Re: [patch 00/13] preempt: Make preempt count unconditional

From: Daniel Vetter
Date: Wed Sep 16 2020 - 03:37:37 EST

On Tue, Sep 15, 2020 at 7:35 PM Linus Torvalds
<torvalds@xxxxxxxxxxxxxxxxxxxx> wrote:
> On Tue, Sep 15, 2020 at 1:39 AM Thomas Gleixner <tglx@xxxxxxxxxxxxx> wrote:
> >
> > OTOH, having a working 'preemptible()' or maybe better named
> > 'can_schedule()' check makes tons of sense to make decisions about
> > allocation modes or other things.
> No. I think that those kinds of decisions about actual behavior are
> always simply fundamentally wrong.
> Note that this is very different from having warnings about invalid
> use. THAT is correct. It may not warn in all configurations, but that
> doesn't matter: what matters is that it warns in common enough
> configurations that developers will catch it.
> So having a warning in "might_sleep()" that doesn't always trigger,
> because you have a limited configuration that can't even detect the
> situation, that's fine and dandy and intentional.
> But having code like
> if (can_schedule())
> .. do something different ..
> is fundamentally complete and utter garbage.
> It's one thing if you test for "am I in hardware interrupt context".
> Those tests aren't great either, but at least they make sense.
> But a driver - or some library routine - making a difference based on
> some nebulous "can I schedule" is fundamentally and basically WRONG.
> If some code changes behavior, it needs to be explicit to the *caller*
> of that code.
> So this is why GFP_ATOMIC is fine, but "if (!can_schedule())
> do_something_atomic()" is pure shite.
> And I am not IN THE LEAST interested in trying to help people doing
> pure shite. We need to fix them. Like the crypto code is getting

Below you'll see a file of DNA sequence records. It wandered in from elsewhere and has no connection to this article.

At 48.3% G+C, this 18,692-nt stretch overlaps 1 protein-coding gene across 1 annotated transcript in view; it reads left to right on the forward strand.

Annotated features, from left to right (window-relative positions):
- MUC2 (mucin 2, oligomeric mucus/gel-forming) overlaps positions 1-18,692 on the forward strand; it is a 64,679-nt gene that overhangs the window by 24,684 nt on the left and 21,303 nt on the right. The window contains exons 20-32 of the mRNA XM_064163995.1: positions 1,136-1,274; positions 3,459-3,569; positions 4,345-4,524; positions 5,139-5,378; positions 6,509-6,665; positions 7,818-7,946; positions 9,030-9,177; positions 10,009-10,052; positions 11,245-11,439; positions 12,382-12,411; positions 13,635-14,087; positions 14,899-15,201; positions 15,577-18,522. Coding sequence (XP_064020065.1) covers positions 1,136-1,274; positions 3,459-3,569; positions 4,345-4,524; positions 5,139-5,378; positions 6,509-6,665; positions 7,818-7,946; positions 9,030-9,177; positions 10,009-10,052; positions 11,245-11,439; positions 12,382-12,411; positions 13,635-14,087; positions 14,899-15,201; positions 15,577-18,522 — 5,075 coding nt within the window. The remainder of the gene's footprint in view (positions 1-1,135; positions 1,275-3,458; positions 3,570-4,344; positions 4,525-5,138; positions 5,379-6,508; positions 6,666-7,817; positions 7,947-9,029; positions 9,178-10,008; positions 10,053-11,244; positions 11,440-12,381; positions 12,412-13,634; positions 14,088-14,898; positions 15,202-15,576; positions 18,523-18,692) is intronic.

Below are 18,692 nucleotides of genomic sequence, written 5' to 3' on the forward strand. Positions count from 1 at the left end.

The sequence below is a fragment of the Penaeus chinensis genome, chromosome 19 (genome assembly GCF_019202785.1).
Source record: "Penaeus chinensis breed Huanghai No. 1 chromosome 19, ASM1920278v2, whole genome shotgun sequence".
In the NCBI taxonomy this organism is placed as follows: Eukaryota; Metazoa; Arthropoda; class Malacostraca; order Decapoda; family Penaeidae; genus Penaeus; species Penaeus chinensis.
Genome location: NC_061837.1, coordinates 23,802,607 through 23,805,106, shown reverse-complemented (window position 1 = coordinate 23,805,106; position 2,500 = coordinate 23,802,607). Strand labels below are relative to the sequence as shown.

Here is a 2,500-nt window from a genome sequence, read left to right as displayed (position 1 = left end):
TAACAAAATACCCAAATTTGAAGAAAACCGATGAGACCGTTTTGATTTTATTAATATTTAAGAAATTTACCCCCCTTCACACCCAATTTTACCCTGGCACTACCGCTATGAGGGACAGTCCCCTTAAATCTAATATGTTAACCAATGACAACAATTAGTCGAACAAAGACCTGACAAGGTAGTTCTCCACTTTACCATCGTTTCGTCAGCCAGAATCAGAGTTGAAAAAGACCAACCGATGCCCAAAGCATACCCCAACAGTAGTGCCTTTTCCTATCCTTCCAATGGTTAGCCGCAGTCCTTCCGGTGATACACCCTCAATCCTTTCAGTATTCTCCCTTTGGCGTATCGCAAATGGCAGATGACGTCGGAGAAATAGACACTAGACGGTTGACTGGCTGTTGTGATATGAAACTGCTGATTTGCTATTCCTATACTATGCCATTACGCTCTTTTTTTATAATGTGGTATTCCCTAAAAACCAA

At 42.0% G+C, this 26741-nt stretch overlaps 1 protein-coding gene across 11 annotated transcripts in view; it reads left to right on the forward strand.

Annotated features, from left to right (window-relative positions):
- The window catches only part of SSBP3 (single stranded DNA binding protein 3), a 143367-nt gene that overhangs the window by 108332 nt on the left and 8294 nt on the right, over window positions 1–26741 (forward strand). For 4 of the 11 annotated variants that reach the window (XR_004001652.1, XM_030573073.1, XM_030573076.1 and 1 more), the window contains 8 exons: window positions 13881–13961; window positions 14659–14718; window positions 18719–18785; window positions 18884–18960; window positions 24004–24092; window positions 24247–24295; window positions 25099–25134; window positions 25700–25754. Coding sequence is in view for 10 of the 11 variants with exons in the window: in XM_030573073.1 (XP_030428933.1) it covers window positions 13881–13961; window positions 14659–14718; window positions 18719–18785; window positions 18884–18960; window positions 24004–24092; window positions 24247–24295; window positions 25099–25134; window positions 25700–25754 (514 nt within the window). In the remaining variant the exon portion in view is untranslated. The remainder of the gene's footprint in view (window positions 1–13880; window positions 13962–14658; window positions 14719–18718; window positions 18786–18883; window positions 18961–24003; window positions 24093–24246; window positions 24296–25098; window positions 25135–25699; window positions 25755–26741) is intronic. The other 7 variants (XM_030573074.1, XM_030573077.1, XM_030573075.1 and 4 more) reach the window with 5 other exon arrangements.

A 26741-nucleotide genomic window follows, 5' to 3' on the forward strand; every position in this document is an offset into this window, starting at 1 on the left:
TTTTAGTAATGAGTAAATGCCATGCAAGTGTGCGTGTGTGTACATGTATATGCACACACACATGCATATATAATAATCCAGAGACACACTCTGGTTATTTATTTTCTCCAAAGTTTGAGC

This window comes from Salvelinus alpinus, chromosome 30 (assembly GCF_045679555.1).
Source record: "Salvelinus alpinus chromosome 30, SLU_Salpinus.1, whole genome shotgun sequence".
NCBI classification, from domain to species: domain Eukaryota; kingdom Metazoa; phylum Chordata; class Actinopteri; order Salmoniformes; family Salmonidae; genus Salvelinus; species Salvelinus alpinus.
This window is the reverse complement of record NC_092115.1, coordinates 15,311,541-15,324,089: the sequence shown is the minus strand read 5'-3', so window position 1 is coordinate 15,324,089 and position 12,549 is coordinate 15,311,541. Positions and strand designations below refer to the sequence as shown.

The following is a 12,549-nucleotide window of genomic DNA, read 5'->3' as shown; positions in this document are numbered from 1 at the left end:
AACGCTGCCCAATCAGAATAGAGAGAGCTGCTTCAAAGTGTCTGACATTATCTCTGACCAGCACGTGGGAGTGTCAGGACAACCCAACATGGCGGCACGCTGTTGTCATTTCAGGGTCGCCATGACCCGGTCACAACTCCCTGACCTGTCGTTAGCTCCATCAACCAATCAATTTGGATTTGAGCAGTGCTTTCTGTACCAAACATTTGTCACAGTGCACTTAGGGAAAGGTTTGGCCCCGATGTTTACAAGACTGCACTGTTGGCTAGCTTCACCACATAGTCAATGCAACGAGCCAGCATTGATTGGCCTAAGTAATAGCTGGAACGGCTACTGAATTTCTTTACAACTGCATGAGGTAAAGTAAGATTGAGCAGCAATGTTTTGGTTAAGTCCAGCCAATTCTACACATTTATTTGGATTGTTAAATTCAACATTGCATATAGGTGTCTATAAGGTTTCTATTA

> fixed.

Just figured I'll throw my +1 in from reading too many (gpu) drivers.
Code that tries to cleverly adjust its behaviour depending upon the
context it's running in is harder to understand and blows up in more
interesting ways. We still have drm_can_sleep() and it's mostly just
used for debug code, and I've largely ended up just deleting
everything that used it because when you're driver is blowing up the
last thing you want is to realize your debug code and output can't be
relied upon. Or worse, that the only Oops you have is the one in the
debug code, because the real one scrolled away - the original idea
behind drm_can_sleep was to make all the modeset code work
automagically both in normal ioctl/kworker context and in the panic
handlers or kgdb callbacks. Wishful thinking at best.

Also at least for me that extends to everything, e.g. I much prefer
explicit spin_lock and spin_lock_irq vs magic spin_lock_irqsave for
locks shared with interrupt handlers, since the former two gives me
clear information from which contexts such function can be called.
Other end is the memalloc_no*_save/restore functions, where I recently
made a real big fool of myself because I didn't realize how much that
impacts everything that's run within - suddenly "GFP_KERNEL for small
stuff never fails" is wrong everywhere.

It's all great for debugging and sanity checks (and we run with all
that stuff enabled in our CI), but really semantic changes depending
upon magic context checks freak my out :-)
Daniel Vetter
Software Engineer, Intel Corporation